Julia Preston's short entry profiled Tamar Jacoby of the Manhattan Institute, one of the few conservatives who supported Bush's immigration bill. By contrast, none of the conservative activists (or bloggers) who successfully lobbied against the amnesty bill were interviewed by the Times (some were quoted), even though their side actually won the debate in the Senate.
"Broken Dreams, Broken Families" was the subhead over James McKinley's short piece from Mexico (!), which put the onus on America to solve the economic plight of Mexicans.
"Residents here are used to promises of change in United States immigration laws that never pan out, just as they are accustomed to being separated from family members and to lining up at money-transfer agencies to collect remittances from far-flung relatives.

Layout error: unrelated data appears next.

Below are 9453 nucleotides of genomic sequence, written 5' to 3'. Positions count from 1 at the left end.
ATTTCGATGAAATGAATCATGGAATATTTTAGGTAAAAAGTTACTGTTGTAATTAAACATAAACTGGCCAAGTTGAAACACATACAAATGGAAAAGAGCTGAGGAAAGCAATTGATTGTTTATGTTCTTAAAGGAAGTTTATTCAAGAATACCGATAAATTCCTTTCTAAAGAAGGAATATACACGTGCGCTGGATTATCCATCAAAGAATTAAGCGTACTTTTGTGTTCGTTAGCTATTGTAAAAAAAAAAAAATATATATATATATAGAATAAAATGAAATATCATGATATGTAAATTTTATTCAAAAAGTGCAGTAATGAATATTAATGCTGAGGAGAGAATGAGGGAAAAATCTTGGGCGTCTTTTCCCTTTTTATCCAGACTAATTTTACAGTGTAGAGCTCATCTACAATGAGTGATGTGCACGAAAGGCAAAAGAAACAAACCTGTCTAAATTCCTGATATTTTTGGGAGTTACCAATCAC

"'Itâ€™s the same that they have always done — they say they will do it but they donâ€™t,' said Ren?© Leon, as he left a Western Union office where he had picked up some money wired by his brothers in New York. 'Itâ€™s a game to them.'"
Why Mexico isn't taking care of its own citizens is not addressed.[Nativist GOP Doomed By Anti-Amnesty Vote? by Clay Waters, 7/2/2007]